I’m implementing the Square-Root Kalman-Filter similar to this python implementation:
Python - Square-Root Kalman-Filter
The implementation calculates the QR-decomposition, but it only needs the upper triangular matrix R (see here). The Q is not needed. I searched the internet to see, if there was an efficient implementation to just calculate the matrix R and not Q and found this matlab page: Matlab qr
It states: To calculate the upper-triangular factor
R and permutation matrix
P , but avoid computing the orthogonal matrix
Q (which is often the most computationally expensive part of a call to
qr ), you can specify
B as an empty matrix:
emptyB = zeros(size(S,1),0); [~,R,P] = qr(S,emptyB);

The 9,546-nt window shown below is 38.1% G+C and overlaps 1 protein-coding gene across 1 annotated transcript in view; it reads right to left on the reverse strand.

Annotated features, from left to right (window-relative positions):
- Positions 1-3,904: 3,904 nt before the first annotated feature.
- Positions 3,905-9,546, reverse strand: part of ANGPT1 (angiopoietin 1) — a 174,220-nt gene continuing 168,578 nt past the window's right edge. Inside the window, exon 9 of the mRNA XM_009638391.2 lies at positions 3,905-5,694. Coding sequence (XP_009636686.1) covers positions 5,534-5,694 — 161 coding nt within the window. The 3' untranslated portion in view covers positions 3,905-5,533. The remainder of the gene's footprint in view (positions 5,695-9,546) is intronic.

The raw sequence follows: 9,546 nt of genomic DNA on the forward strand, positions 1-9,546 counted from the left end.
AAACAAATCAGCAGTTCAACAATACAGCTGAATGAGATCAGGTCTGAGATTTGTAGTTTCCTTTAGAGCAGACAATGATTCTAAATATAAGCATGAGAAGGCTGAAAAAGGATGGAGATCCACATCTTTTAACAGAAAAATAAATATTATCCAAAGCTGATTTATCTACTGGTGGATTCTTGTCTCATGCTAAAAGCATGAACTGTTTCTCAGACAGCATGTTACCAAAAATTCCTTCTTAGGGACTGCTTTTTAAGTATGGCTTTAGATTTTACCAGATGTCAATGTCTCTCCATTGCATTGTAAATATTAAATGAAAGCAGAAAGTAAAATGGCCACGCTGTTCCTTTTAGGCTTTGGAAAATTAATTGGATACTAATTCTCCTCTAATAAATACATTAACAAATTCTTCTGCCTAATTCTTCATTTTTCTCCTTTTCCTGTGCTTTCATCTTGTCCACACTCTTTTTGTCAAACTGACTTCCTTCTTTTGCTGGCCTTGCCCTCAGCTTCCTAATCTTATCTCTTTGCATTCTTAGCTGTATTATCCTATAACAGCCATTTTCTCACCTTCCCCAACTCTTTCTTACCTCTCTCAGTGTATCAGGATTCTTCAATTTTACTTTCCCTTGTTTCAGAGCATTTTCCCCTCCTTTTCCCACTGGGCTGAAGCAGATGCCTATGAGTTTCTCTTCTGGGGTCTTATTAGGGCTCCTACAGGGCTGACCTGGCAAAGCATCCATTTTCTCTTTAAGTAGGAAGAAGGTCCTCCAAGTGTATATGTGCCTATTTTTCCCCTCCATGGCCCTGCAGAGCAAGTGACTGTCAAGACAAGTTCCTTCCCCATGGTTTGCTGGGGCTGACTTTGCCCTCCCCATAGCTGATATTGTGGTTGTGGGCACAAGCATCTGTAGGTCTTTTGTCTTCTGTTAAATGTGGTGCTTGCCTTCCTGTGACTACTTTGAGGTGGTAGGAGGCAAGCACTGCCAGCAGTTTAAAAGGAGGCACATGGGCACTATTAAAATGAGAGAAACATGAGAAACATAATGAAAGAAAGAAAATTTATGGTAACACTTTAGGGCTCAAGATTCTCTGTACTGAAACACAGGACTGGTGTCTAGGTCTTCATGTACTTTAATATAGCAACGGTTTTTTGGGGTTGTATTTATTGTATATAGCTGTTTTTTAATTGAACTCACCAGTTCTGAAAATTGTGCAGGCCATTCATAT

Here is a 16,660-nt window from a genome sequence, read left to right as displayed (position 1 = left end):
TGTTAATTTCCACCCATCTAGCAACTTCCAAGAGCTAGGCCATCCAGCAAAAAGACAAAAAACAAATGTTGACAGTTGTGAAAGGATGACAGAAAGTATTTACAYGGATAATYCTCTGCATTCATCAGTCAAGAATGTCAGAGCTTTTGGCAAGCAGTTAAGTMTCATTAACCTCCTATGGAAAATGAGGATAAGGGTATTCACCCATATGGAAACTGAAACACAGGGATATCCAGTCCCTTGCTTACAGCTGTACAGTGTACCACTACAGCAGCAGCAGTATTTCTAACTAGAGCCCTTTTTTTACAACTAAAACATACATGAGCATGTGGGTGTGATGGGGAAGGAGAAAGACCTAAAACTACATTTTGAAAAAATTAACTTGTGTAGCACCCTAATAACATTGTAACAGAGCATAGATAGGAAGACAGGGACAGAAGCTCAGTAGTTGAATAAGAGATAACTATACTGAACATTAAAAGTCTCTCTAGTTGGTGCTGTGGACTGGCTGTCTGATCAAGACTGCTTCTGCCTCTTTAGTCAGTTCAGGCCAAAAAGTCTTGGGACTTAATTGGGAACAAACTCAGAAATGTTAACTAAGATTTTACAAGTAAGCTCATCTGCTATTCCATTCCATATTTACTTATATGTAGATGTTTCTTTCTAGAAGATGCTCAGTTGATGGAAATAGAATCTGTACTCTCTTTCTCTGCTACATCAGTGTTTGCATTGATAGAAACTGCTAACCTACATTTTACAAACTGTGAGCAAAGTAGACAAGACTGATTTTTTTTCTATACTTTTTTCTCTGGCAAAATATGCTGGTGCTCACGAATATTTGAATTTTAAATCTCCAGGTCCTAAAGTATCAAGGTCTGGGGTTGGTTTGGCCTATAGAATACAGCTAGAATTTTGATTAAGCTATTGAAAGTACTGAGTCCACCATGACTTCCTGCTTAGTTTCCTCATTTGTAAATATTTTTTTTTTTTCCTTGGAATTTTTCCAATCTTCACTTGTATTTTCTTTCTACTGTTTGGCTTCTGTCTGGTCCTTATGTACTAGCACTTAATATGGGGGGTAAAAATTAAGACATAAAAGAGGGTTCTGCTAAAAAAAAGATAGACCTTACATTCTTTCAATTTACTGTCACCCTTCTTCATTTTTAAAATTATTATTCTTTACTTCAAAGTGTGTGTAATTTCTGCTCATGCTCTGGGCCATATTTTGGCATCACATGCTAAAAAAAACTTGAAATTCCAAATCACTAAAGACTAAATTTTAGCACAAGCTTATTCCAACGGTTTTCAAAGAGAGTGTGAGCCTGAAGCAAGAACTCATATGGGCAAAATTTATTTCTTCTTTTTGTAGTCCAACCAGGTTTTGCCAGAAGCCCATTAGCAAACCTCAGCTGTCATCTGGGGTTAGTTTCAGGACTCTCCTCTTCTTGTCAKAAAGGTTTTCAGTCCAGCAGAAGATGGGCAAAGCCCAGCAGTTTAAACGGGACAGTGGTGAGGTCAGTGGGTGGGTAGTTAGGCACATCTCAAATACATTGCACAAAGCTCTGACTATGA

I got curious and tried to find something similar in Julia. The closest I could get was the following:
A = randn(10,5) B = zeros(10,1) LAPACK.gels!('N', copy(A), B)
This results in the same output for
And indeed it is faster:
@btime LAPACK.gels!($'N', W, $B) setup=(W=copy(A)) evals=1 # 2.238 μs (7 allocations: 2.23 KiB) @btime qr!(W) setup=(W=copy(A)) evals=1 # 3.772 μs (3 allocations: 608 bytes)
I have two questions:
- Why are there so many allocations even though
LAPACK.gels!is an inplace function?
- Is there a better way to calculate the matrix
R? I tried to use a zero sized
Bas suggested by the matlab page:
LAPACK.gels!('N', copy(A), zeros(10,0)), but this does not provide the correct result.
I’d like to make the package publicly available as soon as it is finished.